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Letter to the Editor for ‘Current Addiction Reports’—Game Transfer Phenomena and Dissociation: a Reply to Guglielmucci et al. (2019)

  • Angelica B. Ortiz de GortariEmail author
  • Mark D. Griffiths
Open Access
Letter To The Editor

To the Editor,

It was with great interest that we read Guglielmucci et al.’s [6] paper ‘Dissociation in Problematic Gaming: a Systematic Review’ in Current Addiction Reports. Their systematic review of empirical studies examined associations between problematic gaming and phenomena considered to be on the continuum between normal and pathological forms of dissociation. Literature with this focus is scarce and we thank the authors for their contribution. However, the purpose of this letter is to discuss the authors’ conceptualisation of our research on Game Transfer Phenomena (GTP) as dissociative phenomena.

… excessive video game use is linked to a variety of dissociative phenomena (e.g. depersonalisation experiences, escapism, psychotic-like experiences, game transfer phenomena) (p.1).

Guglielmucci et al.’s conceptualization of our research on GTP was too simplistic. Game Transfer Phenomena are both more detailed and more nuanced. GTP are involuntary phenomena that comprise sensory, perceptual, cognitive, and self-agency transient changes or intrusions in direct relationship to (i) videogame content/features, (ii) subjective phenomena experienced while playing (e.g. immersion, embodiment, telepresence), and (iii) game-related hardware or peripherals [9]. Specific manifestations include perceptual distortions (distortions of objects, environments, sounds, body, or time), pseudo-hallucinations (e.g. images overlaying game-related objects or sounds coming from objects associated with the game), imagery (e.g. imagining game elements), sensations of unreality and disembodiment (e.g. out-of-body-like sensations and feelings), automatic mental processes (e.g. source monitoring errors, attentional bias), and involuntary actions/behaviours [11]. GTP connote the interplay of physiological, perceptual, and cognitive mechanisms and happen suddenly and outside the gamers’ control [18], although some gamers claim to be capable of controlling their GTP visualisations after a while [13].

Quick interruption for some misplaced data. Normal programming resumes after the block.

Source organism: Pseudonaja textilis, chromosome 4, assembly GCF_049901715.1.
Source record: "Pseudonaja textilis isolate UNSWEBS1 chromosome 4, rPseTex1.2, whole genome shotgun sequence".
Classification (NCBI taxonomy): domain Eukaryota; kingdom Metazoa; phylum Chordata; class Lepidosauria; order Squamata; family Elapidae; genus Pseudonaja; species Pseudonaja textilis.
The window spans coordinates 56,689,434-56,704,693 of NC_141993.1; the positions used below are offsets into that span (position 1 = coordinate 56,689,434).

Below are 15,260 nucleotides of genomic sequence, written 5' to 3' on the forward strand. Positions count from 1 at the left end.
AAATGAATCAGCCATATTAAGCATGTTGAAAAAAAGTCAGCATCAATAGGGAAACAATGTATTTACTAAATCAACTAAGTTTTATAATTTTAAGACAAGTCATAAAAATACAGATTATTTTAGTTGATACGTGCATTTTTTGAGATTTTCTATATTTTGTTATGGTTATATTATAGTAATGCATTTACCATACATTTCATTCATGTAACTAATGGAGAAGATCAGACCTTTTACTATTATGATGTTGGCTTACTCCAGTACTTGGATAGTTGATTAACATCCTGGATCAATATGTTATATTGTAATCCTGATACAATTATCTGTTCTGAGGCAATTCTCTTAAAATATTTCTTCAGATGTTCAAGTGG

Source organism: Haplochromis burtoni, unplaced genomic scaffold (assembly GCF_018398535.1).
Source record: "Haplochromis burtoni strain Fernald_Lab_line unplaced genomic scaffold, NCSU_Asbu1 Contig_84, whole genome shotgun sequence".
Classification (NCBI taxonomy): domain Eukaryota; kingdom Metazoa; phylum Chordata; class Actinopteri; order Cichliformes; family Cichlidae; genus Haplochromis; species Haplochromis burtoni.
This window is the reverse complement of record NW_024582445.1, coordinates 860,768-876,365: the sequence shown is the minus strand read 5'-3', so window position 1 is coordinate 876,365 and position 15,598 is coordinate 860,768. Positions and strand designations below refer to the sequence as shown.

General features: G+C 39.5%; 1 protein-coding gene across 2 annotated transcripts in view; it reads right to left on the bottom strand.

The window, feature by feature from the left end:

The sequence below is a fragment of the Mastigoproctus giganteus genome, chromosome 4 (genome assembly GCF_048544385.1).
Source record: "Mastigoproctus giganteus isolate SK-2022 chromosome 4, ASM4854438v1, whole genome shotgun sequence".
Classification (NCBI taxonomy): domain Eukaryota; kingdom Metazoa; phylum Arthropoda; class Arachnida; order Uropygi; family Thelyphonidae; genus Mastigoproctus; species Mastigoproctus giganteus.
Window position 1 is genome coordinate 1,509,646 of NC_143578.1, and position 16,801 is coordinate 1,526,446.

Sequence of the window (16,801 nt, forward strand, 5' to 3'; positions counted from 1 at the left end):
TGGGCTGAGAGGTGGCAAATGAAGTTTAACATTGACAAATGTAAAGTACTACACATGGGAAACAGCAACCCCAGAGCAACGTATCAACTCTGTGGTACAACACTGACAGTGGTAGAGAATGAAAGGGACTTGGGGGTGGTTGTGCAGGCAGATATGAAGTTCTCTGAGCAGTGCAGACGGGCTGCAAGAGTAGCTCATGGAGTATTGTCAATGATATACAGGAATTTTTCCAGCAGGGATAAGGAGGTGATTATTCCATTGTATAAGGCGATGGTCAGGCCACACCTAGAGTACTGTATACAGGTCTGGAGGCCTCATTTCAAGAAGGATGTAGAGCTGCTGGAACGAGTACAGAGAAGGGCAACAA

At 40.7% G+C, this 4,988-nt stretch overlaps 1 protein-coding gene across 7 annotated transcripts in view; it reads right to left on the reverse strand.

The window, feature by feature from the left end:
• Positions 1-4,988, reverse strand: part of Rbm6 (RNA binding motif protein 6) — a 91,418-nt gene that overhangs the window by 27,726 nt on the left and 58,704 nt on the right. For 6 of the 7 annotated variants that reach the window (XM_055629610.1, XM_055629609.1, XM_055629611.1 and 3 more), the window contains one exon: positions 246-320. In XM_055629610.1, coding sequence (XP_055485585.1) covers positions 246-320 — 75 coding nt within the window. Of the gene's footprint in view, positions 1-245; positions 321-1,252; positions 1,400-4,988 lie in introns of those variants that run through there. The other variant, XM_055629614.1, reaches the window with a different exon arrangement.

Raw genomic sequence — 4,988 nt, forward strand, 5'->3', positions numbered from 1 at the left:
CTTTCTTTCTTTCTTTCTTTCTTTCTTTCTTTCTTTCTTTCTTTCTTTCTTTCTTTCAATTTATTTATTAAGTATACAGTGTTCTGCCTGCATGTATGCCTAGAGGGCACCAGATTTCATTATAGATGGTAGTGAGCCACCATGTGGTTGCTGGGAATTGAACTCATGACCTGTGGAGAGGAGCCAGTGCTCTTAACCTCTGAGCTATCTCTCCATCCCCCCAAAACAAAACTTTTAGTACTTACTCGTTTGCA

The inclusion of GTP as dissociative phenomena by Guglielmucci et al. [6] raises interesting questions regarding the nature of GTP. For instance, should GTP be considered dissociative in the continuum from episodic intrusions with game content (e.g. images, sounds, thoughts, urges, impulses) that can awaken feelings and sensations of unreality, to engrossment in mental actions (e.g. replays of the game) or multisensory sensations and automatic actions toward game-related stimuli that lead to absentmindedness? Based on the broad and rather general definition of dissociative disorders according to DSM-5 [1] used by Guglielmucci et al., to describe ‘dissociations’, the intrusive nature of GTP could be arguably be considered ‘dissociative’:

Dissociative disorders are characterised by “disruption of and/or discontinuity in the normal integration of consciences, memory, identity, emotion, perception, body representation, motor control, and behaviour” ([1], p. 291).

We acknowledge there are phenomenological similarities between GTP and diagnostic features of dissociative disorders. However, we advise caution in generalisations which may lead to overestimating the impact of GTP on gamers’ lives at this early stage in the study of GTP. This is because independently, the form of dissociation (normative or pathological) involves absentmindedness and implies different degrees concerning the sense of experimental disconnectedness with the self and with the environment [3].